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Islamic State group claims suicide bombing at Shiite mosque in Saudi that kills 4

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RIYADH, Saudi Arabia — A suicide bomber blew himself up in the parking lot of a Shiite mosque in eastern Saudi Arabia during Friday prayers, killing four people in the second such attack in as many weeks claimed by the Islamic State group.

The attack, which set vehicles alight and sent a cloud of black smoke into the air, came after a suicide bombing a week ago at another Shiite mosque killed 21 people, heightening sectarian tensions in the Sunni-majority kingdom.

Both attacks took place in the oil-rich east, which has a sizable Shiite majority that has long complained of discrimination. The Islamic State group and other Sunni extremists view Shiites as apostates deserving of death.

There were conflicting reports of the attack, which took place after worshippers packed the Imam Hussein mosque, the only Shiite mosque in the port city of Dammam.

The state-run Saudi Press Agency said security guards halted a car in the parking lot of the mosque and that the bomber detonated his payload as they approached. "Thank God, security authorities managed to foil a terrorist crime targeting worshippers," the agency said in a statement. It was unclear if the bomber was among the four dead.

A security official told The Associated Press that the attacker had disguised himself in the black all-encompassing garments worn by women in Saudi and blew himself up after being stopped by security guards. He insisted on anonymity because he was not authorized to speak to the media.

Mohammed Idris, an eyewitness, told the AP by telephone that the suicide bomber attempted to enter the mosque but was chased by young men, who had set up checkpoints at the entrance of the mosque.

"They chased the suicide bomber when he tried to enter the women's section of the mosque in the south entrance," he said. He identified one of the dead as Abdul-Jalil Abrash, a 25-year-old graduate student from an American university.

Ali Jaafar, another eyewitness, told the AP that the explosion set several cars on fire.

"It was big and loud," he said. "The whole thing was very disturbing."

A third witness, who did not want to be named because of security concerns, said he saw the remains of a victim in the parking lot. He said that security had been tightened at mosques because of last week's attack and that women were told not to come because of a lack of female searchers to check them.

Mohammed al-Saeedi, who arrived half an hour after the blast, said by phone that four cars were damaged by the explosion, and body parts apparently from the bomber were scattered around the site.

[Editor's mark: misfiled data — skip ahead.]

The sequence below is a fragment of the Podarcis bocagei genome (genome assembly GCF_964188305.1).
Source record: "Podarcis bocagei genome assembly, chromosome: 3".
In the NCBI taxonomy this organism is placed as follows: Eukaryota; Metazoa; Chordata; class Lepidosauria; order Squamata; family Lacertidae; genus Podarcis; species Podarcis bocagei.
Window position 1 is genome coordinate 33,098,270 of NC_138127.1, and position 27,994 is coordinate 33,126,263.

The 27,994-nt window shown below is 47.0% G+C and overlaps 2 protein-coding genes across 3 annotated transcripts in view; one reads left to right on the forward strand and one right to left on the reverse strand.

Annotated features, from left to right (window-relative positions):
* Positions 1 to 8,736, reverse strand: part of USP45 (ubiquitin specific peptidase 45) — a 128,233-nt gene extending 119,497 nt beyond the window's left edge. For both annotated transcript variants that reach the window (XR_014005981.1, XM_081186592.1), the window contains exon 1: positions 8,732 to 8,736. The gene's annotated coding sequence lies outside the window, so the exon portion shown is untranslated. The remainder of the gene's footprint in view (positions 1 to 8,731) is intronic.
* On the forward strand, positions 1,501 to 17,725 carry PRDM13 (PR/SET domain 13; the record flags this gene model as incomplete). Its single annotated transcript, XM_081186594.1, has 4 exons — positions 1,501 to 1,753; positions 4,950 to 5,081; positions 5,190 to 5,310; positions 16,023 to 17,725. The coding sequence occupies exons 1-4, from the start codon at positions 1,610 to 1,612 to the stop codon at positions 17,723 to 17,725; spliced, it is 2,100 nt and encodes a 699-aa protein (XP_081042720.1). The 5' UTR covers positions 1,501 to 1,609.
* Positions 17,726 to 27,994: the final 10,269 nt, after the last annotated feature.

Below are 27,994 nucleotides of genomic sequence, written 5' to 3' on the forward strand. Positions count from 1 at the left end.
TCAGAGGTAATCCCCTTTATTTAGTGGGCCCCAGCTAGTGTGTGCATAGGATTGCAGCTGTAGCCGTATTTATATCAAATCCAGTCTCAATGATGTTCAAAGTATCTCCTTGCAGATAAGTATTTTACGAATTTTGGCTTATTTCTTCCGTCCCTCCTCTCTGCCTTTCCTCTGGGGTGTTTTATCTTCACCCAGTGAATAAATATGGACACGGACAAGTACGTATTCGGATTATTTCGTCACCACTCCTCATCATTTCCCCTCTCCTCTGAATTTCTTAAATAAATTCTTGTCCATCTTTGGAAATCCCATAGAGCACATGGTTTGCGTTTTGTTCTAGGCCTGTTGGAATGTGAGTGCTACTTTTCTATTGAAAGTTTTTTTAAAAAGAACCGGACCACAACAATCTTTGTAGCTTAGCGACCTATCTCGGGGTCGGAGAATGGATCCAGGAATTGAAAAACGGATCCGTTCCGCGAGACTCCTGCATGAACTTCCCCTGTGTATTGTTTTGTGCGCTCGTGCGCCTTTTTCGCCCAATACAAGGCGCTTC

"Pieces of the body were everywhere at the main gate and in the roof of the mosque," he said. He called on police to do a better job of sharing information with the local Shiite community to protect against future attacks.

The Islamic State group claimed responsibility for the attack, saying it was carried out by its "Najd Province," referring to a region in the central Arabian Peninsula.

A statement posted on a Facebook page used by the extremist group said a "soldier of the caliphate," identified as Abu Jandal al-Jazrawi, blew himself up among "an evil gathering of those filth in front of one of their shrines in Dammam." The name al-Jazrawi suggests that the bomber is a Saudi national.

It called on Sunnis to "purify the land of the two shrines from the atheist rafida," a derogatory term for Shiites.

Last Friday, an Islamic State suicide bomber killed 21 people in the village of al-Qudeeh, in the oil-rich eastern Qatif region. It was the deadliest militant assault in the kingdom since a 2004 al-Qaida attack on foreign worker compounds. Saudi Arabia's king vowed to punish those responsible for last Friday's "heinous terrorist attack."

Saudi Arabia's Shiite minority is a branch of Islam that both the Islamic State group and ultraconservatives in Saudi Arabia regularly denounce as heretical. Shiites in Saudi Arabia have long complained of discrimination and say their communities have benefited little form the country's vast oil riches, which are also concentrated in the east.

In 2011, Shiites in the east inspired by the Arab Spring uprising in neighboring Bahrain took to the streets to demand greater rights. Police arrested hundreds of people and a counterterrorism court sentenced an outspoken cleric, Nimr al-Nimr, to death.

Saudi Arabia views Shiite movements elsewhere in the Middle East as proxies of its main regional rival, Shiite-majority Iran. Riyadh is currently leading a coalition in bombing raids against Shiite rebels in neighboring Yemen, known as Houthis, who seized the capital, Sanaa, last year.


Associated Press writers Maggie Michael in Cairo, Reem Khalifa in Manama, Bahrain, and Adam Schreck in Dubai, United Arab Emirates, contributed to this report.

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